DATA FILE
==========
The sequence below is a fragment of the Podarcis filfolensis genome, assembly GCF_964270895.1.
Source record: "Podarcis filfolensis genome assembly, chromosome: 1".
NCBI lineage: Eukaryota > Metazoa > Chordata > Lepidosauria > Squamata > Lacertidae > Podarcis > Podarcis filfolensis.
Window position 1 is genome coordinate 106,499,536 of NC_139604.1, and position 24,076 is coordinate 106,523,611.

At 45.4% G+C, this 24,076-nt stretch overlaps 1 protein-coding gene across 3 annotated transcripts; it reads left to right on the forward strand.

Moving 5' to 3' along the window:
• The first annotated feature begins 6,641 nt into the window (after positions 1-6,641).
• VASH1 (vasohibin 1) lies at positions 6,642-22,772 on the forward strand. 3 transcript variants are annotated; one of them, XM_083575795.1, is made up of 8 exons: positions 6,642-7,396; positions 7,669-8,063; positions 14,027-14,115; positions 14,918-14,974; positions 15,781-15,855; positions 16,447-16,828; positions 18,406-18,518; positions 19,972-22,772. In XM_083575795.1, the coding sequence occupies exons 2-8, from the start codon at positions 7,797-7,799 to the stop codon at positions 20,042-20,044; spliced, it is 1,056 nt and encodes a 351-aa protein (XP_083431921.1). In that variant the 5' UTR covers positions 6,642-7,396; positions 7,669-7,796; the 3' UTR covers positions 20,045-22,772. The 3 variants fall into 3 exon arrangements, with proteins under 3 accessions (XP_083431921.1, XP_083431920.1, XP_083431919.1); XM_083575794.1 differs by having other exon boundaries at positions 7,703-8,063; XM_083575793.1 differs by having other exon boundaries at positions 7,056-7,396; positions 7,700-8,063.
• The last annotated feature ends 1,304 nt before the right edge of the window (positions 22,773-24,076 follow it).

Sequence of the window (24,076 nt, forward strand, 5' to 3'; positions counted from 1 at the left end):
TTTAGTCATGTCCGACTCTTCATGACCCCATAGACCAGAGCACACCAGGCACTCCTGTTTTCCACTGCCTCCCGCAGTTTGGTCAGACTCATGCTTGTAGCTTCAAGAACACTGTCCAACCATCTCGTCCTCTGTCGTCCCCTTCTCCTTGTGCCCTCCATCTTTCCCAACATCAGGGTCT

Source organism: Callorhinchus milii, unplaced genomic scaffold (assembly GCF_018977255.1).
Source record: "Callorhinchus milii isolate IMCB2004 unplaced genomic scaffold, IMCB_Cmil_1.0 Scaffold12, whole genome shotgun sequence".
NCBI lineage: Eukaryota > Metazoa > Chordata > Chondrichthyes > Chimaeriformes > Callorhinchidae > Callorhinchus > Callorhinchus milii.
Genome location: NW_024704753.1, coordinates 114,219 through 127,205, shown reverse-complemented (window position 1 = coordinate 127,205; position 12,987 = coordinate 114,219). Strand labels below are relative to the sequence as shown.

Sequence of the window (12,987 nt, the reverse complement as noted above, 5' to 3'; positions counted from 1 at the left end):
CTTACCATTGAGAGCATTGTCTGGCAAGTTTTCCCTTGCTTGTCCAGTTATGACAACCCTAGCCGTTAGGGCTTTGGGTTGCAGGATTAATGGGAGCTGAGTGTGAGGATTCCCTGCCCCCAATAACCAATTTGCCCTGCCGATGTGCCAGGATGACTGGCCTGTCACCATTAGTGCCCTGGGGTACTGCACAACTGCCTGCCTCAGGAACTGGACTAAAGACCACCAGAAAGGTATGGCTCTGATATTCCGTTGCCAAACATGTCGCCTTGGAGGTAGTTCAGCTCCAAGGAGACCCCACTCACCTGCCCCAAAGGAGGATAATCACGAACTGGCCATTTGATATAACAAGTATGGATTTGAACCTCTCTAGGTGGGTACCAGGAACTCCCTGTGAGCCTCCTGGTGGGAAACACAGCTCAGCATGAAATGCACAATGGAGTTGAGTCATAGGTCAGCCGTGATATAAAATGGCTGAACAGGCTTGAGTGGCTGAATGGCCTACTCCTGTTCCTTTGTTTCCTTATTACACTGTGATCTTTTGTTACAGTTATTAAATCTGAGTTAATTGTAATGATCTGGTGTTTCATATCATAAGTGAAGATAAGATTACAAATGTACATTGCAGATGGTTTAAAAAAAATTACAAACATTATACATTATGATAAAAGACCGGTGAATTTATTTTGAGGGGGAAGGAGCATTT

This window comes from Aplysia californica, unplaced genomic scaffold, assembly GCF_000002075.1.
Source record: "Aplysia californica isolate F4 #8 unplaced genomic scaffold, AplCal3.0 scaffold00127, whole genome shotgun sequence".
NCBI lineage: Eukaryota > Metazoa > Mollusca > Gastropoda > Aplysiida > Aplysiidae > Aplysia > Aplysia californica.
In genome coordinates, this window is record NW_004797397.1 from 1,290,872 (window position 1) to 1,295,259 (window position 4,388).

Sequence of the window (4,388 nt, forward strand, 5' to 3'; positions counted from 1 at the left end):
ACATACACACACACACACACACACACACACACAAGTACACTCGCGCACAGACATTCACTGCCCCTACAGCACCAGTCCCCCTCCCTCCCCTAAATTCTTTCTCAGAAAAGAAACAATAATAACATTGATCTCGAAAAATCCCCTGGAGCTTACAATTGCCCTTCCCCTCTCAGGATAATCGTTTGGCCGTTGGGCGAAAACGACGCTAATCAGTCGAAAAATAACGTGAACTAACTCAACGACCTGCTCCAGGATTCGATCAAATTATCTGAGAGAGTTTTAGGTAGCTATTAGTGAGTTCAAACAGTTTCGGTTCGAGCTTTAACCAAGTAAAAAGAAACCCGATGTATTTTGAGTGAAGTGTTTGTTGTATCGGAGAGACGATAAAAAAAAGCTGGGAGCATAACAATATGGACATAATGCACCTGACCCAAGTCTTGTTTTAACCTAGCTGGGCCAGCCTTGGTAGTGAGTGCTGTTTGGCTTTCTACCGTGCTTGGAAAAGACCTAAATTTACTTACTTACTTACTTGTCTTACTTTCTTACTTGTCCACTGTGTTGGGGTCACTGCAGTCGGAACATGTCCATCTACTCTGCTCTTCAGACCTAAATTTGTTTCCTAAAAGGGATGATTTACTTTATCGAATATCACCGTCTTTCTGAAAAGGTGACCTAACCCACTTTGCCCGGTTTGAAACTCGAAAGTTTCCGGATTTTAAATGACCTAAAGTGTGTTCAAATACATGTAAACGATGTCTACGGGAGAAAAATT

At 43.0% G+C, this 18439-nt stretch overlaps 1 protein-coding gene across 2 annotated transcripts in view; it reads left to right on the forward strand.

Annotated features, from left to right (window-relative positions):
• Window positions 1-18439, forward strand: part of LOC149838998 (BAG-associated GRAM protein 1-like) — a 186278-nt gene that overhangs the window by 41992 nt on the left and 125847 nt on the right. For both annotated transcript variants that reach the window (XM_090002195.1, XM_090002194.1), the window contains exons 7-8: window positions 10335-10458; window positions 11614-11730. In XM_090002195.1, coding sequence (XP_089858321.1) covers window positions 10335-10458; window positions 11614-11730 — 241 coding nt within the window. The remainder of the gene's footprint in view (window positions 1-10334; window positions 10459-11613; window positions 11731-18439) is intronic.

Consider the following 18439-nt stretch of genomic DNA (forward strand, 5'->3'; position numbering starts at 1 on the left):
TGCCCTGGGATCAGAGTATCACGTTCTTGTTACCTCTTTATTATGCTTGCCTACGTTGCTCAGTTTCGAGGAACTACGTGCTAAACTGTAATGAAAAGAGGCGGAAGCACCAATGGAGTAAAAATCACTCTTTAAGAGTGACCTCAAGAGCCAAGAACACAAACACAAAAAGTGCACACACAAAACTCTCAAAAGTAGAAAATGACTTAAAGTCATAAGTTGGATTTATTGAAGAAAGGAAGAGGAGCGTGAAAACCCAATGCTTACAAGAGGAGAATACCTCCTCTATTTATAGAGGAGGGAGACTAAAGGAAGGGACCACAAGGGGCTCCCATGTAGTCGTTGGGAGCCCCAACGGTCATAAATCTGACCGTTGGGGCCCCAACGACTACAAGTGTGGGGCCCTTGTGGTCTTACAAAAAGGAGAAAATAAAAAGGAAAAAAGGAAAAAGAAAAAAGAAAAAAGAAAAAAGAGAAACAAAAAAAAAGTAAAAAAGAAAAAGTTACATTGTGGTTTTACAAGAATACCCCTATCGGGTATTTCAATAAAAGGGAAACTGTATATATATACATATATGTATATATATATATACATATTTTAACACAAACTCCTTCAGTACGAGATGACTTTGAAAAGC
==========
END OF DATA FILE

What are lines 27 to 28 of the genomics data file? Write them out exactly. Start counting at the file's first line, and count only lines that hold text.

Consider the following 18439-nt stretch of genomic DNA (forward strand, 5'->3'; position numbering starts at 1 on the left):
TGCCCTGGGATCAGAGTATCACGTTCTTGTTACCTCTTTATTATGCTTGCCTACGTTGCTCAGTTTCGAGGAACTACGTGCTAAACTGTAATGAAAAGAGGCGGAAGCACCAATGGAGTAAAAATCACTCTTTAAGAGTGACCTCAAGAGCCAAGAACACAAACACAAAAAGTGCACACACAAAACTCTCAAAAGTAGAAAATGACTTAAAGTCATAAGTTGGATTTATTGAAGAAAGGAAGAGGAGCGTGAAAACCCAATGCTTACAAGAGGAGAATACCTCCTCTATTTATAGAGGAGGGAGACTAAAGGAAGGGACCACAAGGGGCTCCCATGTAGTCGTTGGGAGCCCCAACGGTCATAAATCTGACCGTTGGGGCCCCAACGACTACAAGTGTGGGGCCCTTGTGGTCTTACAAAAAGGAGAAAATAAAAAGGAAAAAAGGAAAAAGAAAAAAGAAAAAAGAAAAAAGAGAAACAAAAAAAAAGTAAAAAAGAAAAAGTTACATTGTGGTTTTACAAGAATACCCCTATCGGGTATTTCAATAAAAGGGAAACTGTATATATATACATATATGTATATATATATATACATATTTTAACACAAACTCCTTCAGTACGAGATGACTTTGAAAAGC